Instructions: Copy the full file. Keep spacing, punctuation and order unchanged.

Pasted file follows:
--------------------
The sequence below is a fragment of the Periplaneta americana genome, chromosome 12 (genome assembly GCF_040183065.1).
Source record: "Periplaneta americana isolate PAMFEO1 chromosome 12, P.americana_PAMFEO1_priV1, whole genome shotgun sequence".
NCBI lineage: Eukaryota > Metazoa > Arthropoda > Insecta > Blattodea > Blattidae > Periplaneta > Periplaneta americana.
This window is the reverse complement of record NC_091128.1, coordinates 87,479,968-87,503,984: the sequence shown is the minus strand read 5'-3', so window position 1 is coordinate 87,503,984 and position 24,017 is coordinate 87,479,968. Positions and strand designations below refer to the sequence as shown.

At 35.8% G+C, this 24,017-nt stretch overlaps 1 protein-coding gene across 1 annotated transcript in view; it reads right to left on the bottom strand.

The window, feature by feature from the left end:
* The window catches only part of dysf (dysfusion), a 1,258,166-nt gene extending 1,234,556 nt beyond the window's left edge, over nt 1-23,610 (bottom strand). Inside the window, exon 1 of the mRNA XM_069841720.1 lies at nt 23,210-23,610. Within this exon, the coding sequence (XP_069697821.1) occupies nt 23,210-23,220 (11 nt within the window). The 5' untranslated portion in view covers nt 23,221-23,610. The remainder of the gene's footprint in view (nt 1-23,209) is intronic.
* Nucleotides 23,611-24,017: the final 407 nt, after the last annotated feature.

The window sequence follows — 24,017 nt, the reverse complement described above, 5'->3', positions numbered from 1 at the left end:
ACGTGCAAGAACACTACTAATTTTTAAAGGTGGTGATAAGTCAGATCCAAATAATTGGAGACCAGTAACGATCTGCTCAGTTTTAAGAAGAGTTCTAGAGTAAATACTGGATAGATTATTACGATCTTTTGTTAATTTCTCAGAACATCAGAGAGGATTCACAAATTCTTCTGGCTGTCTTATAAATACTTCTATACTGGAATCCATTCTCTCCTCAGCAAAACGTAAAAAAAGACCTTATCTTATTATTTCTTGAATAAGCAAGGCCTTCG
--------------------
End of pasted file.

The sequence below is a fragment of the Periplaneta americana genome, chromosome 12 (genome assembly GCF_040183065.1).
Source record: "Periplaneta americana isolate PAMFEO1 chromosome 12, P.americana_PAMFEO1_priV1, whole genome shotgun sequence".
NCBI lineage: Eukaryota > Metazoa > Arthropoda > Insecta > Blattodea > Blattidae > Periplaneta > Periplaneta americana.
This window is the reverse complement of record NC_091128.1, coordinates 87,479,968-87,503,984: the sequence shown is the minus strand read 5'-3', so window position 1 is coordinate 87,503,984 and position 24,017 is coordinate 87,479,968. Positions and strand designations below refer to the sequence as shown.

At 35.8% G+C, this 24,017-nt stretch overlaps 1 protein-coding gene across 1 annotated transcript in view; it reads right to left on the bottom strand.

The window, feature by feature from the left end:
* The window catches only part of dysf (dysfusion), a 1,258,166-nt gene extending 1,234,556 nt beyond the window's left edge, over nt 1-23,610 (bottom strand). Inside the window, exon 1 of the mRNA XM_069841720.1 lies at nt 23,210-23,610. Within this exon, the coding sequence (XP_069697821.1) occupies nt 23,210-23,220 (11 nt within the window). The 5' untranslated portion in view covers nt 23,221-23,610. The remainder of the gene's footprint in view (nt 1-23,209) is intronic.
* Nucleotides 23,611-24,017: the final 407 nt, after the last annotated feature.

The window sequence follows — 24,017 nt, the reverse complement described above, 5'->3', positions numbered from 1 at the left end:
ACGTGCAAGAACACTACTAATTTTTAAAGGTGGTGATAAGTCAGATCCAAATAATTGGAGACCAGTAACGATCTGCTCAGTTTTAAGAAGAGTTCTAGAGTAAATACTGGATAGATTATTACGATCTTTTGTTAATTTCTCAGAACATCAGAGAGGATTCACAAATTCTTCTGGCTGTCTTATAAATACTTCTATACTGGAATCCATTCTCTCCTCAGCAAAACGTAAAAAAAGACCTTATCTTATTATTTCTTGAATAAGCAAGGCCTTCG